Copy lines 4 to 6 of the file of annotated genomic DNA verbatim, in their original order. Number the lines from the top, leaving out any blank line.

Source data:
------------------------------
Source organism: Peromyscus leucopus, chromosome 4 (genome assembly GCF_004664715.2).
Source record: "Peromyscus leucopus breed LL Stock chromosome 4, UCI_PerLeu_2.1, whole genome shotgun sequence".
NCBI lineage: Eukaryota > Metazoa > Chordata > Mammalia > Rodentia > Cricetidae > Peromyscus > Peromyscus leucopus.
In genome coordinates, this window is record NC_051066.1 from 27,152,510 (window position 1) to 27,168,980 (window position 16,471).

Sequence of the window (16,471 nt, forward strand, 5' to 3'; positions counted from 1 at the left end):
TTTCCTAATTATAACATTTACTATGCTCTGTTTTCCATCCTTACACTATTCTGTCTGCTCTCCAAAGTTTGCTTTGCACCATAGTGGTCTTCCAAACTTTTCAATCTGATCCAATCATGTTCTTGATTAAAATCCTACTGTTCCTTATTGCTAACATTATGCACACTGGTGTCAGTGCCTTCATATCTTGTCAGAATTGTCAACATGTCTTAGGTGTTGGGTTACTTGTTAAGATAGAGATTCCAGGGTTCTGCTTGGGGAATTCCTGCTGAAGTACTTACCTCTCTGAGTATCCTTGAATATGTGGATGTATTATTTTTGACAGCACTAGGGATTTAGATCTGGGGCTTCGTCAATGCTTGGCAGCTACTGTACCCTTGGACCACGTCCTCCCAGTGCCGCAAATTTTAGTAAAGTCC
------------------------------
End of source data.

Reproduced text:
In genome coordinates, this window is record NC_051066.1 from 27,152,510 (window position 1) to 27,168,980 (window position 16,471).

Sequence of the window (16,471 nt, forward strand, 5' to 3'; positions counted from 1 at the left end):
TTTCCTAATTATAACATTTACTATGCTCTGTTTTCCATCCTTACACTATTCTGTCTGCTCTCCAAAGTTTGCTTTGCACCATAGTGGTCTTCCAAACTTTTCAATCTGATCCAATCATGTTCTTGATTAAAATCCTACTGTTCCTTATTGCTAACATTATGCACACTGGTGTCAGTGCCTTCATATCTTGTCAGAATTGTCAACATGTCTTAGGTGTTGGGTTACTTGTTAAGATAGAGATTCCAGGGTTCTGCTTGGGGAATTCCTGCTGAAGTACTTACCTCTCTGAGTATCCTTGAATATGTGGATGTATTATTTTTGACAGCACTAGGGATTTAGATCTGGGGCTTCGTCAATGCTTGGCAGCTACTGTACCCTTGGACCACGTCCTCCCAGTGCCGCAAATTTTAGTAAAGTCC